The International Handbook of Suicide Prevention: Research, Policy and Practice

By Rory C. O’Connor; Jane Pirkis | Go to book overview

23
Treating the Suicidal Patient
Cognitive Therapy and Dialectical
Behavior Therapy
Nadine A. Chang, Shari Jager-Hyman,
Gregory K. Brown, Amy Cunningham,
and Barbara Stanley
Introduction
More than 800,000 people worldwide die by suicide each year, making it the second leading cause of death for individuals between the ages of 15 and 29 years (WHO, 2014). The rate of suicide attempts is even higher, with 25 nonfatal suicide attempts for every death by suicide (Crosby, Han, Parks, & Gfroerer, 2011). Systematic reviews of evidence-based treatments for suicide prevention have included a variety of psychotherapeutic and psychopharmacological treatments (Fleischmann et al., 2008; Gunnell & Frankel, 1994; Hawton et al., 2000; Kapur & Gask, 2009). Cognitive therapy (CT; Brown et al., 2005) and dialectical behavior therapy (DBT; Linehan, 1993; Shearin & Linehan, 1994) are two of the most widely used psychotherapeutic approaches and have been found to be effective in preventing repeat suicide attempts. This chapter provides an overview of CT and DBT, a brief review of the efficacy of both treatments for preventing suicide attempts, a summary of theoretical models and format of treatment, and a review of each treatment strategy. Key similarities of CT and DBT are then presented and future directions for developing psychotherapeutic interventions for suicidal patients discussed.Given the many different terms and definitions used in the literature, it is important to clarify that the terms used in this chapter follow those listed in Wenzel, Brown, and Beck’s (2009) Cognitive therapy for suicidal patients: Scientific and clinical applications:
Suicide: Death caused by self-inflicted injurious behavior with any intent to die as a result of the behavior.
Suicide attempt: A nonfatal, self-inflicted, potentially injurious behavior with any intent to die as a result of the behavior. A suicide attempt may or may not result in injury.

The International Handbook of Suicide Prevention, Second Edition. Edited by Rory C. O’Connor and Jane Pirkis. © 2016 John Wiley & Sons, Ltd. Published 2016 by John Wiley & Sons, Ltd.

-416-

Notes for this page

Add a new note
If you are trying to select text to create highlights or citations, remember that you must now click or tap on the first word, and then click or tap on the last word.
One moment ...
Default project is now your active project.
Project items
Notes
Cite this page

Cited page

Style
Citations are available only to our active members.
Buy instant access to cite pages or passages in MLA 8, MLA 7, APA and Chicago citation styles.

(Einhorn, 1992, p. 25)

(Einhorn 25)

(Einhorn 25)

1. Lois J. Einhorn, Abraham Lincoln, the Orator: Penetrating the Lincoln Legend (Westport, CT: Greenwood Press, 1992), 25, http://www.questia.com/read/27419298.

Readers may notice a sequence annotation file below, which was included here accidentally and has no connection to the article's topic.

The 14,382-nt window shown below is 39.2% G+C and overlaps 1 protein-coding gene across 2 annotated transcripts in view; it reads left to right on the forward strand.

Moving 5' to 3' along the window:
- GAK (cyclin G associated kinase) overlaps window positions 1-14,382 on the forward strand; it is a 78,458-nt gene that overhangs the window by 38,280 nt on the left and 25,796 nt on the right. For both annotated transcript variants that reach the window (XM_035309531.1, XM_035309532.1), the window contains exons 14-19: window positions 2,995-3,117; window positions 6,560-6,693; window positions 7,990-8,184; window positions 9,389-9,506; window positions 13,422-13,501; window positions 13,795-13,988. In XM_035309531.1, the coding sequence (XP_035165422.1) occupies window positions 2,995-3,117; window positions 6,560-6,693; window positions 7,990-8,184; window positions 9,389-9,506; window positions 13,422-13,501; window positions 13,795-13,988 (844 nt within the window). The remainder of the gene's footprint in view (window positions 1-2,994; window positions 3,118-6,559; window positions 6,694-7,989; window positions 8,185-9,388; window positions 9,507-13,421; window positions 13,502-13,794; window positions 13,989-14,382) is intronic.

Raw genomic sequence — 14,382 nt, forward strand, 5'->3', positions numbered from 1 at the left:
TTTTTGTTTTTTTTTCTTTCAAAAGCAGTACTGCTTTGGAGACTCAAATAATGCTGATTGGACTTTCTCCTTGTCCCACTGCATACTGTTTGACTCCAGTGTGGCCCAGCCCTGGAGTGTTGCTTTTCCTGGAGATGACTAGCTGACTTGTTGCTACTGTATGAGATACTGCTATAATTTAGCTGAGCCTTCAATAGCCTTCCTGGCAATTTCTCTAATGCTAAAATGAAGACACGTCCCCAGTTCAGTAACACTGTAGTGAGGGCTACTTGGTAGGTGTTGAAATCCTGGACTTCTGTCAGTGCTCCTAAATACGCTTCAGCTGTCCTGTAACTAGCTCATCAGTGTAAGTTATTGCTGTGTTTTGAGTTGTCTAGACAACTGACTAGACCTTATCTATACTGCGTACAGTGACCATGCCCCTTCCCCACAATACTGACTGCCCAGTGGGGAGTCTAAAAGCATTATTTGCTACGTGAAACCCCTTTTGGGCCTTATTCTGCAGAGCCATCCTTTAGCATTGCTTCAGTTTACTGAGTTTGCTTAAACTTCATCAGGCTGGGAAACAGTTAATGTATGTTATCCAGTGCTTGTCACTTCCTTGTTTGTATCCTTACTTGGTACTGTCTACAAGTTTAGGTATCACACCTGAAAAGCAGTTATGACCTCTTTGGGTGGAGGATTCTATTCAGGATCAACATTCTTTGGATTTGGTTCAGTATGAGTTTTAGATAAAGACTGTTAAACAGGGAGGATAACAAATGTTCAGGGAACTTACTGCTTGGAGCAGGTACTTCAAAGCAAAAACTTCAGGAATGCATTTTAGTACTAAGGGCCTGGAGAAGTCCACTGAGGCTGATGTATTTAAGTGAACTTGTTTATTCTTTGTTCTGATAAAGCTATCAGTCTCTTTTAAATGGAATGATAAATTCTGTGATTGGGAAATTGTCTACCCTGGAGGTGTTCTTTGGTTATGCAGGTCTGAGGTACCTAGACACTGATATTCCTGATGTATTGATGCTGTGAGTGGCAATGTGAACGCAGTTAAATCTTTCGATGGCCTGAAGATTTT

Note: primary sources have slightly different requirements for citation. Please see these guidelines for more information.

Cited page

Bookmark this page
The International Handbook of Suicide Prevention: Research, Policy and Practice
Table of contents

Table of contents

Settings

Settings

Typeface
Text size Smaller Larger Reset View mode
Search within

Search within this book

Look up

Look up a word

  • Dictionary
  • Thesaurus
Please submit a word or phrase above.
Print this page

Print this page

Why can't I print more than one page at a time?

Help
Full screen
Items saved from this book
  • Bookmarks
  • Highlights & Notes
  • Citations
/ 823

matching results for page

    Questia reader help

    How to highlight and cite specific passages

    1. Click or tap the first word you want to select.
    2. Click or tap the last word you want to select, and you’ll see everything in between get selected.
    3. You’ll then get a menu of options like creating a highlight or a citation from that passage of text.

    OK, got it!

    Cited passage

    Style
    Citations are available only to our active members.
    Buy instant access to cite pages or passages in MLA 8, MLA 7, APA and Chicago citation styles.

    "Portraying himself as an honest, ordinary person helped Lincoln identify with his audiences." (Einhorn, 1992, p. 25).

    "Portraying himself as an honest, ordinary person helped Lincoln identify with his audiences." (Einhorn 25)

    "Portraying himself as an honest, ordinary person helped Lincoln identify with his audiences." (Einhorn 25)

    "Portraying himself as an honest, ordinary person helped Lincoln identify with his audiences."1

    1. Lois J. Einhorn, Abraham Lincoln, the Orator: Penetrating the Lincoln Legend (Westport, CT: Greenwood Press, 1992), 25, http://www.questia.com/read/27419298.

    Cited passage

    Thanks for trying Questia!

    Please continue trying out our research tools, but please note, full functionality is available only to our active members.

    Your work will be lost once you leave this Web page.

    Buy instant access to save your work.

    Already a member? Log in now.

    Search by... Author
    Show... All Results Primary Sources Peer-reviewed

    Oops!

    An unknown error has occurred. Please click the button below to reload the page. If the problem persists, please try again in a little while.